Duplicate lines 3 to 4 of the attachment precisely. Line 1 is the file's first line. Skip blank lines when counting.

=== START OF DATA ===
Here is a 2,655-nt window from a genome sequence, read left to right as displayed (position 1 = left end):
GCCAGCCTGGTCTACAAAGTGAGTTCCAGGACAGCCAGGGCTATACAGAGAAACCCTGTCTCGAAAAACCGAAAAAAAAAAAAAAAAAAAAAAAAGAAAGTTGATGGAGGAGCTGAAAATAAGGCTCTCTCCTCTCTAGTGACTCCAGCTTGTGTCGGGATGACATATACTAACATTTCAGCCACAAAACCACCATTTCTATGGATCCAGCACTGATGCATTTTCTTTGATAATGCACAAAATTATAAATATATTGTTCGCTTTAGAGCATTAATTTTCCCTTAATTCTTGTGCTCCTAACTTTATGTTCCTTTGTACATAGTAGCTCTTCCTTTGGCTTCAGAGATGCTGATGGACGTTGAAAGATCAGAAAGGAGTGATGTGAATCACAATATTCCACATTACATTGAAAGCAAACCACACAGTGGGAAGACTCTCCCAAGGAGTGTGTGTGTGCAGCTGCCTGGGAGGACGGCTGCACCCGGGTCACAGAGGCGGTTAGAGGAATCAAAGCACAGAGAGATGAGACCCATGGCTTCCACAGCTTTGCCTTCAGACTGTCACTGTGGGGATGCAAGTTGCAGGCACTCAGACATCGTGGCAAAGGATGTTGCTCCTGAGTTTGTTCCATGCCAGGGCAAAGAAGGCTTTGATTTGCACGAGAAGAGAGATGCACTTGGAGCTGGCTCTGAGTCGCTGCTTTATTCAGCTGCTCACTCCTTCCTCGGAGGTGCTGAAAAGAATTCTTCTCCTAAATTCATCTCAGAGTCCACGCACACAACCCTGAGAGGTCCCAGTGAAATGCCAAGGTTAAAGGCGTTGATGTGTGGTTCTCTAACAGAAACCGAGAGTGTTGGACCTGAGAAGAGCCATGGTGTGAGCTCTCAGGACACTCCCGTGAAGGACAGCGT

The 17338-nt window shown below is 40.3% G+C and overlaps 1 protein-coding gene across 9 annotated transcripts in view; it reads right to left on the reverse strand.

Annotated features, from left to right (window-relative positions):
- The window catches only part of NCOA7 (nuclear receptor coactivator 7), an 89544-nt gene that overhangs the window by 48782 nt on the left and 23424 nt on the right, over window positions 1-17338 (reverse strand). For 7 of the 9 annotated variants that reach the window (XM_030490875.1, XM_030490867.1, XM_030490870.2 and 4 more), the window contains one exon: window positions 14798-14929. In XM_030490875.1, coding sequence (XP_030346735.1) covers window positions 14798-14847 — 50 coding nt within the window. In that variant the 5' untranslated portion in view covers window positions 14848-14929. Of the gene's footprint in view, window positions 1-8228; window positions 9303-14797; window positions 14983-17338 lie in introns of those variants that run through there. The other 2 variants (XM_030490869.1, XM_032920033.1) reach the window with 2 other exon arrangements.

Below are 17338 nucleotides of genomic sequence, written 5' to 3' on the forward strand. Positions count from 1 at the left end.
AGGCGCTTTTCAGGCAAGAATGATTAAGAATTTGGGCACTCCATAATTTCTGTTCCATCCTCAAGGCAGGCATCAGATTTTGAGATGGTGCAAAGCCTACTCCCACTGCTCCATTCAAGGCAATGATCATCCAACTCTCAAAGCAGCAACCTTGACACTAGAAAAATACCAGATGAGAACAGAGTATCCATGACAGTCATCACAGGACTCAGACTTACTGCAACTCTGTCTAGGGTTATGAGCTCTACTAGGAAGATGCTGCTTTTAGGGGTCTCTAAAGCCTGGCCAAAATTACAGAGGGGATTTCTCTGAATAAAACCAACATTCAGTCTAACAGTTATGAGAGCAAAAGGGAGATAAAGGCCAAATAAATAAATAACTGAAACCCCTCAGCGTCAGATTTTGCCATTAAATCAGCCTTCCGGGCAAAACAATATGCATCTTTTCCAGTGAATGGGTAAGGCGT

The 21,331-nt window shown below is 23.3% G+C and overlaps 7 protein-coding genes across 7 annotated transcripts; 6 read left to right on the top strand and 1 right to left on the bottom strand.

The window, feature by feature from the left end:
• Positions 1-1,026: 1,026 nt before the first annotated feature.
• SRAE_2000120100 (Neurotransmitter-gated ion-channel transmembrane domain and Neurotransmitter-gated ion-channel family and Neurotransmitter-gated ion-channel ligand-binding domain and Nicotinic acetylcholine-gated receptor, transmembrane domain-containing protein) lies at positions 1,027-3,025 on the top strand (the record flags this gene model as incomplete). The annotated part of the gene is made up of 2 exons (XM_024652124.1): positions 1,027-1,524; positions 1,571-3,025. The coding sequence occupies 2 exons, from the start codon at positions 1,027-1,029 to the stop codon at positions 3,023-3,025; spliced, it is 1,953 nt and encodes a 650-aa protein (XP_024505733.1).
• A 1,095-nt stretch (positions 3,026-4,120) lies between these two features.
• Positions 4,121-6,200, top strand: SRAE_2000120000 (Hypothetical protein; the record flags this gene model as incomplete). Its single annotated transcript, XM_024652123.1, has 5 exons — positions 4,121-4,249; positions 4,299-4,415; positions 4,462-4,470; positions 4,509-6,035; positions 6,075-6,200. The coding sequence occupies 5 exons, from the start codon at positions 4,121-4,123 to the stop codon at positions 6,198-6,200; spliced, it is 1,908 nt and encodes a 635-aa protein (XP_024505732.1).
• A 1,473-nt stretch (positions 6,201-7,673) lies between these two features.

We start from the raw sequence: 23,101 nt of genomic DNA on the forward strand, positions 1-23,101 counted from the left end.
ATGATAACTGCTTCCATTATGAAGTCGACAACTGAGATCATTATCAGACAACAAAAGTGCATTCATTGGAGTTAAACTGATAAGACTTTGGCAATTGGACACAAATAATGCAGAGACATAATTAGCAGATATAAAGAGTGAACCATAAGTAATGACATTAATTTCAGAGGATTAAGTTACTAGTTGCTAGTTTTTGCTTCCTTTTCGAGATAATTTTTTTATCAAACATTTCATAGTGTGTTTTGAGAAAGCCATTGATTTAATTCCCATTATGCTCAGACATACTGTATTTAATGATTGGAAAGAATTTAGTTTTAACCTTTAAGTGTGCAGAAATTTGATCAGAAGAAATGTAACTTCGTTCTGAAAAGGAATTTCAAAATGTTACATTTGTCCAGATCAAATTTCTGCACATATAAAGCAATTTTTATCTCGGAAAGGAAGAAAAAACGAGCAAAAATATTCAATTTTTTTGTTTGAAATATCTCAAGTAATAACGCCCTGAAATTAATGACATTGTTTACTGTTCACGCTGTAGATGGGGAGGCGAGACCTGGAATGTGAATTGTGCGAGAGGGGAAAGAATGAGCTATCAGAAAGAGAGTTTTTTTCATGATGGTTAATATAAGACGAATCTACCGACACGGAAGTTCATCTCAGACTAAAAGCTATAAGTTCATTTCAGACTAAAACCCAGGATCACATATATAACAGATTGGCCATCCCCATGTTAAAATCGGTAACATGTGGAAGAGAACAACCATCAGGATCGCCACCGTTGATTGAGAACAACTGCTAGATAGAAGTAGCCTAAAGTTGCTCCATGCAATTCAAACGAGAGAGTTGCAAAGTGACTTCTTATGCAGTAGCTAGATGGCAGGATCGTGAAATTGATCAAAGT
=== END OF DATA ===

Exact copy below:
The 17338-nt window shown below is 40.3% G+C and overlaps 1 protein-coding gene across 9 annotated transcripts in view; it reads right to left on the reverse strand.

Annotated features, from left to right (window-relative positions):